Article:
Thanks for watching,

Klaas

 

[

 

Klaas,

Thank you very much for the micrographs..so interesting. I guess by beating on that pearlite, it becomes really ready to be spheroidized. I would play by converting some of the finer cementite to pearlite again . When looking at the graphs showing the migration ( of carbide formers) out of the dendrites to the IR, the concentration of carbide formers in the austenite first forming is not Zero...I am always concerned about a lack of migration out of the dendrite and competition for carbon by carbide formers in the dendrite and in the IR.

It looks like you need to reduce the thickness by about another 50%, you can just keep going and do the pearlite conversion at the end ( if the little ones do NOT get too big).

 

I have a microscope in hiding from the elements, and this summer I am converting my barn to a dry, dust free, heatable space...now it is just like being outside.

 

By the way will that little camera/microscope work on a mac computer..If so would you post the makers name again? I am aware these photos were done on a big microscope.

 

Jan

Edited by Jan Ysselstein

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Jan

 

I am going to do a heattreatment (hardening and tempering) in the end anyway. To try and make some pearlite first shouldn't be a problem (I hope). Would heating to yellow and slow cooling be sufficient? Before I do that I will make new macrophoto's, I want to know what happens when.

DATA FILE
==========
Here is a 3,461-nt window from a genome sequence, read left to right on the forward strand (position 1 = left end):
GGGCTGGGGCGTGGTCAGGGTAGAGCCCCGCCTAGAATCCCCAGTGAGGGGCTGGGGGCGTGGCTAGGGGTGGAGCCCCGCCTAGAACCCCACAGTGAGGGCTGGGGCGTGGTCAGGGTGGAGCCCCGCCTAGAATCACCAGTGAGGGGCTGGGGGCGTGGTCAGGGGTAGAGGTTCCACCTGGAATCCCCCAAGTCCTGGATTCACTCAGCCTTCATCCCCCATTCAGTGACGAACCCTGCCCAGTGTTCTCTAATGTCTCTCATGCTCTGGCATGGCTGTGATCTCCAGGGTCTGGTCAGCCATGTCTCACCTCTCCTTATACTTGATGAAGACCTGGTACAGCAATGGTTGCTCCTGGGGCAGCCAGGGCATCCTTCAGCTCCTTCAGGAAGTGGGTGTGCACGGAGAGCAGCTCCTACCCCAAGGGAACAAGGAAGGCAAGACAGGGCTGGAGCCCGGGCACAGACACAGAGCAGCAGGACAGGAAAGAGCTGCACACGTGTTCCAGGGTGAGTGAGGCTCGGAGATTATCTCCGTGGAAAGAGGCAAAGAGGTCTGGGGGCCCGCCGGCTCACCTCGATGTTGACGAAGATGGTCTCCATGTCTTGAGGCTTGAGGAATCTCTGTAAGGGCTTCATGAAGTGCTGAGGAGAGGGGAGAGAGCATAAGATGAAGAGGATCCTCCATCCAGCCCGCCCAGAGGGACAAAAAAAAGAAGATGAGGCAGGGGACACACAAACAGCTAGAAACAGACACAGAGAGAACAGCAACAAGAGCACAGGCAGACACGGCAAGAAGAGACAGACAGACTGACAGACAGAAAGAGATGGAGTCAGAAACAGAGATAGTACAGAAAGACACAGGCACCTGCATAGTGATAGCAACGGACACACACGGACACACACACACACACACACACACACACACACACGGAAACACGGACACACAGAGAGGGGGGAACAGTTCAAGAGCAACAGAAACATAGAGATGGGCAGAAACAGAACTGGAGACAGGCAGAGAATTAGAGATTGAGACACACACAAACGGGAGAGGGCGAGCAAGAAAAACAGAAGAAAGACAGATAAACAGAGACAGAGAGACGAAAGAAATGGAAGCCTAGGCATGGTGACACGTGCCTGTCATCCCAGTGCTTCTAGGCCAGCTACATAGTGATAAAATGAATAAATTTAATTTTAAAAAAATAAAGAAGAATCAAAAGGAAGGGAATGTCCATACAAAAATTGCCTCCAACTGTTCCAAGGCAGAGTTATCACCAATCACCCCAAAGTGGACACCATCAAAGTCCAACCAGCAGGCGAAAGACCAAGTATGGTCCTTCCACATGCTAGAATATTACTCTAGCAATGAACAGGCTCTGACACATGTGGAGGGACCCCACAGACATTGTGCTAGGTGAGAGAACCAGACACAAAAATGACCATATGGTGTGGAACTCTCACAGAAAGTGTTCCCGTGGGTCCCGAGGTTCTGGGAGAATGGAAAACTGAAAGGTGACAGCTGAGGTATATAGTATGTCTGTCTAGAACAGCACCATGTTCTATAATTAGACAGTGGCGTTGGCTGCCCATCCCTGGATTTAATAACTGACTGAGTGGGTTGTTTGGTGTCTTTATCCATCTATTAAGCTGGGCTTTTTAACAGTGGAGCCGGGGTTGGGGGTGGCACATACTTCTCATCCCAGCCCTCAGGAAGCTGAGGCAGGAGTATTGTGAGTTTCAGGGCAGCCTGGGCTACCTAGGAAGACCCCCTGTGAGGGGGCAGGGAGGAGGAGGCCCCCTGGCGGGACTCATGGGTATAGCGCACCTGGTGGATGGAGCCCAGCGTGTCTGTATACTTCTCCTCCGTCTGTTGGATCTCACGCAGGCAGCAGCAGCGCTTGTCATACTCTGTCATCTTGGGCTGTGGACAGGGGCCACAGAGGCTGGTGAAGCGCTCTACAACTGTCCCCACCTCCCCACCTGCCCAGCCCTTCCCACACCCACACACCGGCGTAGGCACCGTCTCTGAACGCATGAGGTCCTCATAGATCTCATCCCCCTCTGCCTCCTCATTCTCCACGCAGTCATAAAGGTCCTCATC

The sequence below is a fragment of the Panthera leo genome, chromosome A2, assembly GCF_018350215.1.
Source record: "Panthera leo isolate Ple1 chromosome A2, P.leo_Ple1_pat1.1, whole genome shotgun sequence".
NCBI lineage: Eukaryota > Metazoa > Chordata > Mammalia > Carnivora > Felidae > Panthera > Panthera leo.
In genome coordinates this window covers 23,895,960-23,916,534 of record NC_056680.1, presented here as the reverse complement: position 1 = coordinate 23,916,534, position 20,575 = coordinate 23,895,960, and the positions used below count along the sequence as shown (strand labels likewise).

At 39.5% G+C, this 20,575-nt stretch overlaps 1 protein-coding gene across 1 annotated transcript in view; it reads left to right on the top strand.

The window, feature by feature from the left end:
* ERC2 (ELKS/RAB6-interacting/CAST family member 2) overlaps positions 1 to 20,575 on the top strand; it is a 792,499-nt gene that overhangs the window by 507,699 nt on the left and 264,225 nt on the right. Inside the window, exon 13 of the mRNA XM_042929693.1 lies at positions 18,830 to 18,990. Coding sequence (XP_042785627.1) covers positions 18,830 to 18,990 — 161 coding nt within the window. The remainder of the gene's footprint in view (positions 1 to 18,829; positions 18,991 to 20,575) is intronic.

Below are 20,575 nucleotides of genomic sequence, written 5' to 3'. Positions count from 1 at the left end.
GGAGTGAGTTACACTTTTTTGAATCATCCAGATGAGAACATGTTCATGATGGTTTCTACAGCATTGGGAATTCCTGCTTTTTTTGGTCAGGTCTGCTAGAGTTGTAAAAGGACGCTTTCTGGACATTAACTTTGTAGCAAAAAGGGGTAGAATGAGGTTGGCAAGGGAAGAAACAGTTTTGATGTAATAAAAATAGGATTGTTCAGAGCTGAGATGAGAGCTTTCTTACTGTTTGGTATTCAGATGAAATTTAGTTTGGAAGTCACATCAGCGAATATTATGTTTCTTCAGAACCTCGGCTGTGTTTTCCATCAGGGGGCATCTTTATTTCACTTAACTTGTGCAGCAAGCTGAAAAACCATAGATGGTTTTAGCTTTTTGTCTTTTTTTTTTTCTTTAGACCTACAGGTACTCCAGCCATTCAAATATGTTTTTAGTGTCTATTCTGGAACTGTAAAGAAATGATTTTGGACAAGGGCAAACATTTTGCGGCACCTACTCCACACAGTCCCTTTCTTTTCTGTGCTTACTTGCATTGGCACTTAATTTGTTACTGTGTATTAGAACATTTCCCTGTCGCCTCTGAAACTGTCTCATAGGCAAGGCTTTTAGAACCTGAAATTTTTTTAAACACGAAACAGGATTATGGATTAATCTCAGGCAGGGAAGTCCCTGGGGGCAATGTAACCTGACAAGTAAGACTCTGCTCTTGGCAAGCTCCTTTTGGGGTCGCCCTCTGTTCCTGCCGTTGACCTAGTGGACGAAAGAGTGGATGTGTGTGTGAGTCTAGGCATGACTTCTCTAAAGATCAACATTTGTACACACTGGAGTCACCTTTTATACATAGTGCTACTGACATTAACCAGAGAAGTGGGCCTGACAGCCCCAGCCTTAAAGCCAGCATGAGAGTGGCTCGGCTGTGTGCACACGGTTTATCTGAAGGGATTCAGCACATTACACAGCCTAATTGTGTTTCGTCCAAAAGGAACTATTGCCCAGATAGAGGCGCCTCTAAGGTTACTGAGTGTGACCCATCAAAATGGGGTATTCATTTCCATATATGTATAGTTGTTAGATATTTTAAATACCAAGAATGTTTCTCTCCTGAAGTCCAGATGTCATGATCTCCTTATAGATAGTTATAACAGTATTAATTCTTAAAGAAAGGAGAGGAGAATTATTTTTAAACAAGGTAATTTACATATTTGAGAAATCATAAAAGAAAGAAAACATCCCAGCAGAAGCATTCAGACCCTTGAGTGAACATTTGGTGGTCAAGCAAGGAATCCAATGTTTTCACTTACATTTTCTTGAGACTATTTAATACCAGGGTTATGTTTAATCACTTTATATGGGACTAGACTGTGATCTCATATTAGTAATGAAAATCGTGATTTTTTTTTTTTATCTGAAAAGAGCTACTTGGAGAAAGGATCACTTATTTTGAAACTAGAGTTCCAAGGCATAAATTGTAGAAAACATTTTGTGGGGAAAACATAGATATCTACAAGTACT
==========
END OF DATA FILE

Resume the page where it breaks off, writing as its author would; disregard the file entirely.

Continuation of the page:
I have a 'Veho 200X' USB microscope, works great on a Mac, but, is not very suitable for metals or metalstructures. First of all, the 200X is a plain lie, this thing goes to about 10X if you ask me. Also you have a built-in LED light. This is very strong and reflects the light on steel in an annoying way. Maybe the new 400X is better.

Edited by Klaas remmen

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Jan

 

I am going to do a heattreatment (hardening and tempering) in the end anyway. To try and make some pearlite first shouldn't be a problem (I hope). Would heating to yellow and slow cooling be sufficient? Before I do that I will make new macrophoto's, I want to know what happens when.

I have a 'Veho 200X' USB microscope, works great on a Mac, but, is not very suitable for metals or metalstructures. First of all, the 200X is a plain lie, this thing goes to about 10X if you ask me. Also you have a built-in LED light. This is very strong and reflects the light on steel in an annoying way. Maybe the new 400X is better.

 

Klaas,

Thanks for the microscope/camera information. I do not have a lot of experience in heat treating wootz to achieve a harder matrix, so I will keep quiet . I do know that the very fine spheroidal cementite will dissolve almost instantly just above the critical temperature. Be cautious about using information based on the experimentation of others ( especially `mine).. go with the text books for the facts. Pretty soon you will have your own pile of experimental data to use as a guide.....for me, the most valuable information has come from disasters, which I seem to be good at creating. There was a period last year when all my crucibles were failing and nothing was being learned, that was frustrating. A problem in using experimental information from the steel industry is, some phenomena we are hoping to induce they were trying to avoid at any cost, so many of their experiments only help us a bit.

I hope you are just doing your school work and not getting suckered in by the wootz spider in that web.

 

Jan

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Klaas,